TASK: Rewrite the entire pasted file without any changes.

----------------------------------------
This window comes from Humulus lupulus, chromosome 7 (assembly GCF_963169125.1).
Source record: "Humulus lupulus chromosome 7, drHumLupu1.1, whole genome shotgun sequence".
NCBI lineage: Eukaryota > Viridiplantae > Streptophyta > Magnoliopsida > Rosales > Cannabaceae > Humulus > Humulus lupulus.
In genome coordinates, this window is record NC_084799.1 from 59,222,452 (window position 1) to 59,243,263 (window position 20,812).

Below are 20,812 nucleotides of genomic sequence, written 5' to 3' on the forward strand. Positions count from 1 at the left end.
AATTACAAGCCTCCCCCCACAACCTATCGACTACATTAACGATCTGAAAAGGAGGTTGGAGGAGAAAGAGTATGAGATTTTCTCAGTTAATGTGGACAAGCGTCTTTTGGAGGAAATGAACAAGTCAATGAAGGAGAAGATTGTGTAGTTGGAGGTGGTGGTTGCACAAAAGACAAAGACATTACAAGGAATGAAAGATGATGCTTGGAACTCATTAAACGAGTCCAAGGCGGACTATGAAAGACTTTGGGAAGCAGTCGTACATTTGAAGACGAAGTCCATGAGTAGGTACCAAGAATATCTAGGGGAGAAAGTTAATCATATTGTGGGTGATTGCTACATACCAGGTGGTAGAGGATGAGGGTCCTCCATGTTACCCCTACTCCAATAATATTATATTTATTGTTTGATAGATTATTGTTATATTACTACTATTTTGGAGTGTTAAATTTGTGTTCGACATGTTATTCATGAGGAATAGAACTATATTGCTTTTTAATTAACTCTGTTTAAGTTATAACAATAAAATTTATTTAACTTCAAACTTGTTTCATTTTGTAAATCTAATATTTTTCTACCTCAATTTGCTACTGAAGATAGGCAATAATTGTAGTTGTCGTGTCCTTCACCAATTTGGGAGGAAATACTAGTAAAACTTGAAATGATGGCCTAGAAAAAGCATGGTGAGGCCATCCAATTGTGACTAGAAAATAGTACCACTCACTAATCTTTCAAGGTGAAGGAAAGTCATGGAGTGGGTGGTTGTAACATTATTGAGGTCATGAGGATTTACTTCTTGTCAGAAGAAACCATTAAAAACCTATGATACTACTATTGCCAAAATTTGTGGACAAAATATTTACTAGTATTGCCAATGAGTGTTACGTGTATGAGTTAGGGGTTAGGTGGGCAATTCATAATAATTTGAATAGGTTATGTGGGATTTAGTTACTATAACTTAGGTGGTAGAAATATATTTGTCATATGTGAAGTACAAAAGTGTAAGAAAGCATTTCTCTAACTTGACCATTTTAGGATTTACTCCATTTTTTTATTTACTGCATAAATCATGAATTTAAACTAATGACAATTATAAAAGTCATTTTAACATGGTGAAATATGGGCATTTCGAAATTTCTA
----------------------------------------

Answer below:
This window comes from Humulus lupulus, chromosome 7 (assembly GCF_963169125.1).
Source record: "Humulus lupulus chromosome 7, drHumLupu1.1, whole genome shotgun sequence".
NCBI lineage: Eukaryota > Viridiplantae > Streptophyta > Magnoliopsida > Rosales > Cannabaceae > Humulus > Humulus lupulus.
In genome coordinates, this window is record NC_084799.1 from 59,222,452 (window position 1) to 59,243,263 (window position 20,812).

Below are 20,812 nucleotides of genomic sequence, written 5' to 3' on the forward strand. Positions count from 1 at the left end.
AATTACAAGCCTCCCCCCACAACCTATCGACTACATTAACGATCTGAAAAGGAGGTTGGAGGAGAAAGAGTATGAGATTTTCTCAGTTAATGTGGACAAGCGTCTTTTGGAGGAAATGAACAAGTCAATGAAGGAGAAGATTGTGTAGTTGGAGGTGGTGGTTGCACAAAAGACAAAGACATTACAAGGAATGAAAGATGATGCTTGGAACTCATTAAACGAGTCCAAGGCGGACTATGAAAGACTTTGGGAAGCAGTCGTACATTTGAAGACGAAGTCCATGAGTAGGTACCAAGAATATCTAGGGGAGAAAGTTAATCATATTGTGGGTGATTGCTACATACCAGGTGGTAGAGGATGAGGGTCCTCCATGTTACCCCTACTCCAATAATATTATATTTATTGTTTGATAGATTATTGTTATATTACTACTATTTTGGAGTGTTAAATTTGTGTTCGACATGTTATTCATGAGGAATAGAACTATATTGCTTTTTAATTAACTCTGTTTAAGTTATAACAATAAAATTTATTTAACTTCAAACTTGTTTCATTTTGTAAATCTAATATTTTTCTACCTCAATTTGCTACTGAAGATAGGCAATAATTGTAGTTGTCGTGTCCTTCACCAATTTGGGAGGAAATACTAGTAAAACTTGAAATGATGGCCTAGAAAAAGCATGGTGAGGCCATCCAATTGTGACTAGAAAATAGTACCACTCACTAATCTTTCAAGGTGAAGGAAAGTCATGGAGTGGGTGGTTGTAACATTATTGAGGTCATGAGGATTTACTTCTTGTCAGAAGAAACCATTAAAAACCTATGATACTACTATTGCCAAAATTTGTGGACAAAATATTTACTAGTATTGCCAATGAGTGTTACGTGTATGAGTTAGGGGTTAGGTGGGCAATTCATAATAATTTGAATAGGTTATGTGGGATTTAGTTACTATAACTTAGGTGGTAGAAATATATTTGTCATATGTGAAGTACAAAAGTGTAAGAAAGCATTTCTCTAACTTGACCATTTTAGGATTTACTCCATTTTTTTATTTACTGCATAAATCATGAATTTAAACTAATGACAATTATAAAAGTCATTTTAACATGGTGAAATATGGGCATTTCGAAATTTCTA